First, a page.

Four images of a wheat field while the sun sets with the camera panning in motion with a long exposure.
A few days ago, I published a post on the work of Krista Wortendyke. In it, I explained I first saw her work in an email newsletter, and that it really "struck a chord." I didn't really elaborate on that in the post, because I wanted to focus on Krista's work. Today I'd like to talk about the way it affected and has already influenced me and my own photography.
I've mentioned in previous blog posts how the creative impulse has really taken hold of me again and I've begun sweeping the cobwebs out of the recesses of my mind that drove my creative thinking. It’s not that I quit exercising my creativity altogether—I just found different outlets, like tying flies and fly fishing, and I didn’t exercise photographically often at all. Or, I at least didn’t engage in it seriously, or with any real direction. It gradually fell pretty low on the list of priorities. It is true that I would occasionally think about a project that would help me get serious, but that’s as much work I put into it. Add to that the fact that after leaving grad school (the reasons for which I still haven’t ever fully addressed here), I haven’t really been part of a community to offer any valuable feedback or critiques beyond a “thumbs-up” or a “like” on Facebook or Instagram of any work I ever did do in the past several years. And that has been the hardest struggle.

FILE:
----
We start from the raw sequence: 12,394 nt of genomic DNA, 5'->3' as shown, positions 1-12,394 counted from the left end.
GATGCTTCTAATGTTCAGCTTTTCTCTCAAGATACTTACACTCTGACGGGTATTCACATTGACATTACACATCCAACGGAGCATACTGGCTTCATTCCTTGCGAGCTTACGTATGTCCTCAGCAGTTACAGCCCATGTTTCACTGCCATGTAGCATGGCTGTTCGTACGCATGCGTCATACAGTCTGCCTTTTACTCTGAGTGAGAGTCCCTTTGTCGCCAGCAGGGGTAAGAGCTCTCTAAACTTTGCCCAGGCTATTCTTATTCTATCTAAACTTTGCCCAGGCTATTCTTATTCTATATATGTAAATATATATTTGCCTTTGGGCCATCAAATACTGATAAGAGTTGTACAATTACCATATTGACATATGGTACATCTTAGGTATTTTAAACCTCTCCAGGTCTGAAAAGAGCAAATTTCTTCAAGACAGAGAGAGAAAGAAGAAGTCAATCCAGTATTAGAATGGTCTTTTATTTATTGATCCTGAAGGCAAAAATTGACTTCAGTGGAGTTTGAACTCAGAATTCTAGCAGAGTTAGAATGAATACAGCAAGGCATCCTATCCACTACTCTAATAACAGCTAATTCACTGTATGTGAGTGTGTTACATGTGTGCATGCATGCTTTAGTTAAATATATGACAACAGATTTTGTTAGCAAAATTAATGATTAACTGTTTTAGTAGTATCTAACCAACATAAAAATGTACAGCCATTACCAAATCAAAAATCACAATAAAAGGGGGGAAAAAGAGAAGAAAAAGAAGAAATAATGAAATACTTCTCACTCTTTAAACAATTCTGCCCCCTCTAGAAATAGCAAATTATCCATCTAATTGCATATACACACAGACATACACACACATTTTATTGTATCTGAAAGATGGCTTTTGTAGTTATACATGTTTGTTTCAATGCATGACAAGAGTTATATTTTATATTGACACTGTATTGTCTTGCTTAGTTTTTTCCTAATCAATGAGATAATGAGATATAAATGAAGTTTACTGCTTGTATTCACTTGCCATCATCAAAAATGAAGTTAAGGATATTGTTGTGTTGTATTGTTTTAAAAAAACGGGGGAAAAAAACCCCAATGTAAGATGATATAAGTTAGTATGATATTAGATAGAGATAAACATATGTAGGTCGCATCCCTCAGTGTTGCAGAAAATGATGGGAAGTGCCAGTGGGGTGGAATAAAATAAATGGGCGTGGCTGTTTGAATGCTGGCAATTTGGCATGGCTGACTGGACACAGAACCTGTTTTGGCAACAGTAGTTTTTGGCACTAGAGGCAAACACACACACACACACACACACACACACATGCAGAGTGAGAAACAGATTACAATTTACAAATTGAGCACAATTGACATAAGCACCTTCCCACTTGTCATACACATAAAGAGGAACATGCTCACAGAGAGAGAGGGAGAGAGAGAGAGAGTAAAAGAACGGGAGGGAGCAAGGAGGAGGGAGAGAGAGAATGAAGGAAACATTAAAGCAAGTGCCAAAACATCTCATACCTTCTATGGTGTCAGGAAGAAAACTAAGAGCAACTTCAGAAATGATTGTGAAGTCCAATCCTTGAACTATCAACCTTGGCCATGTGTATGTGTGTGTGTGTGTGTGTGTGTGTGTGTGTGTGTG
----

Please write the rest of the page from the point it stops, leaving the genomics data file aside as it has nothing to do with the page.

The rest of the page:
So, as I’ve been going out around Cache Valley to photograph, and reading material to help get my brain in gear, I’ve been wondering and pondering on what to do for a project, and several ideas have popped up. I’ve always thought ever since moving here, about doing something with the Bear River. It’s a heavily exploited resource, so there’s lots I could say with it. But then I remember Craig Denton’s book “Bear River: Last Chance to Change Course” and shy away from a project of my own on the Bear River. That happens to me all the time: I think of a project or subject or process, then learn of or remember that someone else has done that exact thing or something very similar and I give up on whatever plans for a project I may have started to formulate. But I recently heard a quote from Mary Virginia Swanson who said (to paraphrase) that you should photograph the ideas or subjects that come from within. To photograph what you’re passionate about. She went on to say that after a while you will come into your own style. And then I later heard another paraphrased quote from Robert Adams: Art can’t awaken us if it merely copies what we already have. So, the first quote gave me some validation and encouragement to carry out a project that someone perhaps has already done. The second quote gave me the warning I need to not just copy. Which I’ve always had in mind when making photographs (though sometimes I’ve made photographs knowing full well it looks exactly like another photograph from someone who came before). In the Adams quote, he said something about taking what someone has already done (and this is where the real challenge lies) and to make it better. And he’s right. Every turn I take, it seems like I’ve seen something like it to varying degrees before. There’s little in the Arts that hasn’t been done before. Which can be debilitating, because I don’t want to copy. I just need to figure out how to improve upon work that has influenced me. That’s when a voice creeps in my head and says “How are you going to improve upon Mark Klett? or James Balog? or Peter Goin? and the list goes on.